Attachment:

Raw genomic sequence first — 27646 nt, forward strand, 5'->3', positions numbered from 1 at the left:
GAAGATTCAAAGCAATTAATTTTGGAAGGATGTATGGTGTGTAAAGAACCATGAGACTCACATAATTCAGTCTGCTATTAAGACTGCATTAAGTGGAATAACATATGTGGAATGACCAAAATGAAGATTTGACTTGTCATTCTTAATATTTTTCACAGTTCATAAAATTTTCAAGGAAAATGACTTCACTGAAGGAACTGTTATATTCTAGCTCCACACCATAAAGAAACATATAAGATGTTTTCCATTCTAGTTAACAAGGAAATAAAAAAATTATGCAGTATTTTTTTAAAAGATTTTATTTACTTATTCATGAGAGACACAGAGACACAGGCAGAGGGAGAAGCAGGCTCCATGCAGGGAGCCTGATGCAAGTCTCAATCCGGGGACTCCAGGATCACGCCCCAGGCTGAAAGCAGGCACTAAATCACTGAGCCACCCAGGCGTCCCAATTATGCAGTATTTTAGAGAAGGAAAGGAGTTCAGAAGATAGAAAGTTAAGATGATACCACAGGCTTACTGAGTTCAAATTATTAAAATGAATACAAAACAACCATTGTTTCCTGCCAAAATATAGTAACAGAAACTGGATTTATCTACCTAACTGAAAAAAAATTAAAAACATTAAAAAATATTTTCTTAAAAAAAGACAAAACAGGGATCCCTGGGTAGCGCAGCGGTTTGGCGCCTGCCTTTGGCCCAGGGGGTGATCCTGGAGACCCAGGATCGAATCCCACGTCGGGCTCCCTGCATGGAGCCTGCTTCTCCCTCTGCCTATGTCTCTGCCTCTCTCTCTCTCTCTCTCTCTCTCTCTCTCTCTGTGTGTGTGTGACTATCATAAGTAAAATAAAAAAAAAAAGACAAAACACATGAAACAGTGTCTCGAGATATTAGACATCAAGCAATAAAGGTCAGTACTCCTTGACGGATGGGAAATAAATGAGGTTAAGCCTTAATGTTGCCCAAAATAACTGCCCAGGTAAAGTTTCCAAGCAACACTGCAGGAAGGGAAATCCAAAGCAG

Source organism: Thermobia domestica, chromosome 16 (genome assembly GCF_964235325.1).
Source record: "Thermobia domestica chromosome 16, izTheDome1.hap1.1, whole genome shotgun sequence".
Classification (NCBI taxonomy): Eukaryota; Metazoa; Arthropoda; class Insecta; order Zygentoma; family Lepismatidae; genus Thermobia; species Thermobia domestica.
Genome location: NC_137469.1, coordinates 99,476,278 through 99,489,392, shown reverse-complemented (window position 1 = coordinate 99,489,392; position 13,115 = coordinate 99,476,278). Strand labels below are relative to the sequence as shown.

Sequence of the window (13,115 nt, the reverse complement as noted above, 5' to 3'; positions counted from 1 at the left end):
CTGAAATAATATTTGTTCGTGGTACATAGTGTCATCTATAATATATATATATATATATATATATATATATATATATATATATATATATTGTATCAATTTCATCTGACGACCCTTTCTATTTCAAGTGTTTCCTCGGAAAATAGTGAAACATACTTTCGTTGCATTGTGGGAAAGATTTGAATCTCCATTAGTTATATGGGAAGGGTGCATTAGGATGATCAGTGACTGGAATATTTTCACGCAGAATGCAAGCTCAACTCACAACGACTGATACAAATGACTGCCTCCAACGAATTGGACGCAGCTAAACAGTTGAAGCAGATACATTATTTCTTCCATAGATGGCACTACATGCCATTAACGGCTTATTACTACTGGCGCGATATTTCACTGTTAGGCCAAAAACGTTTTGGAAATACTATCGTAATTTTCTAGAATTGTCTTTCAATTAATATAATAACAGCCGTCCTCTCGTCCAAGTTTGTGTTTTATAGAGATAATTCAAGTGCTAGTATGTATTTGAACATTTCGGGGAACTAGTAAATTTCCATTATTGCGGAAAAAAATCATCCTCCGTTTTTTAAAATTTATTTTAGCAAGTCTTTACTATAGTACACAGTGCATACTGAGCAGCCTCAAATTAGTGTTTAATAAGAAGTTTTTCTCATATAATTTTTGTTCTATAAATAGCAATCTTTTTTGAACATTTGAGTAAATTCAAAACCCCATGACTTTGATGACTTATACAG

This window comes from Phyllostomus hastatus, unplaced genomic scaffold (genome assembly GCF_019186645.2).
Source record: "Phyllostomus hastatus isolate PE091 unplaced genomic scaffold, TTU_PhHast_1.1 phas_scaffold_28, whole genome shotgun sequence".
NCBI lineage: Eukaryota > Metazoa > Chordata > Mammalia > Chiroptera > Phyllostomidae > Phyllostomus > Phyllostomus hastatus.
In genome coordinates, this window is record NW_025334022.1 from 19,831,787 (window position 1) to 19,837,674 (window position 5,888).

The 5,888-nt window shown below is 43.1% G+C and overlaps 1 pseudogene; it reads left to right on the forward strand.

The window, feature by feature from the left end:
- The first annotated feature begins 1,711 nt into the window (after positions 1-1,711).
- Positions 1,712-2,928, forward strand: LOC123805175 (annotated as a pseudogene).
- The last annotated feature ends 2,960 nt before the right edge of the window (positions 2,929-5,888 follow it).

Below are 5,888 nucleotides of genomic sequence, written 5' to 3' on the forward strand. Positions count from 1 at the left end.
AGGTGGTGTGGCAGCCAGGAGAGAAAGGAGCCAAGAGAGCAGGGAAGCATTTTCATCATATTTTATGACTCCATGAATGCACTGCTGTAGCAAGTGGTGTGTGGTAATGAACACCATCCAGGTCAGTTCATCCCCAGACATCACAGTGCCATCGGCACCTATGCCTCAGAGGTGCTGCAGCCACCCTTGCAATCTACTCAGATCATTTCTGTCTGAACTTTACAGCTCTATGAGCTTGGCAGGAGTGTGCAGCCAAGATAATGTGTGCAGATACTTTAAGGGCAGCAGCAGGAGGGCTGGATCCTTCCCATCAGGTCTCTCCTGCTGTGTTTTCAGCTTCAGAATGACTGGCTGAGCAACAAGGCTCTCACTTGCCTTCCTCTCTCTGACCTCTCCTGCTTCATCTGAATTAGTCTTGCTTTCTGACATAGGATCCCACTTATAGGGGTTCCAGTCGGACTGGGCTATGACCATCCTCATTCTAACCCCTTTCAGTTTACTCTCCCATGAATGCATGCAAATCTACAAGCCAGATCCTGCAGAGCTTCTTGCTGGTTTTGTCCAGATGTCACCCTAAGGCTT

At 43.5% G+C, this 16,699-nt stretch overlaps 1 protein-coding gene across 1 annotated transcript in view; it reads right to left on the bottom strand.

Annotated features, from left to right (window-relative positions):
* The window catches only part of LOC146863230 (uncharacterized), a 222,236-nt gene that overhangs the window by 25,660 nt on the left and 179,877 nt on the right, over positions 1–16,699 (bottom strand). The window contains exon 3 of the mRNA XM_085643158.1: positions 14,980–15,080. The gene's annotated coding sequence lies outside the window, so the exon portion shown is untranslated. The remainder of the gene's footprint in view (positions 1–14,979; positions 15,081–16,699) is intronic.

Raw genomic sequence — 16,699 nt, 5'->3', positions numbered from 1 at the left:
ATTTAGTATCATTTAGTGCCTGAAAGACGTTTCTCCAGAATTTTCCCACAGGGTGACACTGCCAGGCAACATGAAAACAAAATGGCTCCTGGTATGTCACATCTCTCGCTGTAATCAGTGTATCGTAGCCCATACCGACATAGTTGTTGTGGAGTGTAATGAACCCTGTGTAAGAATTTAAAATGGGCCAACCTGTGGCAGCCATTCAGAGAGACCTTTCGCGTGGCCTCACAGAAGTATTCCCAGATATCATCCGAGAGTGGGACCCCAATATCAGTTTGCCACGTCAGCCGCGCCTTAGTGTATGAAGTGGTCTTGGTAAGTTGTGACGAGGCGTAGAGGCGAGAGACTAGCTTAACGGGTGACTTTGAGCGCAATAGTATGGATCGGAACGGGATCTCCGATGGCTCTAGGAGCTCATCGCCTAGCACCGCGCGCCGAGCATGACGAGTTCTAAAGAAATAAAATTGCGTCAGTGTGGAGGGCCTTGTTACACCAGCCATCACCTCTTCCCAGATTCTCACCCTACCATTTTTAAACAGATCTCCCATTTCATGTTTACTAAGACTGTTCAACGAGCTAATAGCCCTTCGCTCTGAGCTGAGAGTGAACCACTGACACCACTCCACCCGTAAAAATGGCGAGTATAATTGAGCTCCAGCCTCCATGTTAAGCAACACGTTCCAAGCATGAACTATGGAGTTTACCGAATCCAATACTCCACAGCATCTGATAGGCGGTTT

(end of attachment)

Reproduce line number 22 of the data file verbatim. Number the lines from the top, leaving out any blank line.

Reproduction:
* The window catches only part of LOC146863230 (uncharacterized), a 222,236-nt gene that overhangs the window by 25,660 nt on the left and 179,877 nt on the right, over positions 1–16,699 (bottom strand). The window contains exon 3 of the mRNA XM_085643158.1: positions 14,980–15,080. The gene's annotated coding sequence lies outside the window, so the exon portion shown is untranslated. The remainder of the gene's footprint in view (positions 1–14,979; positions 15,081–16,699) is intronic.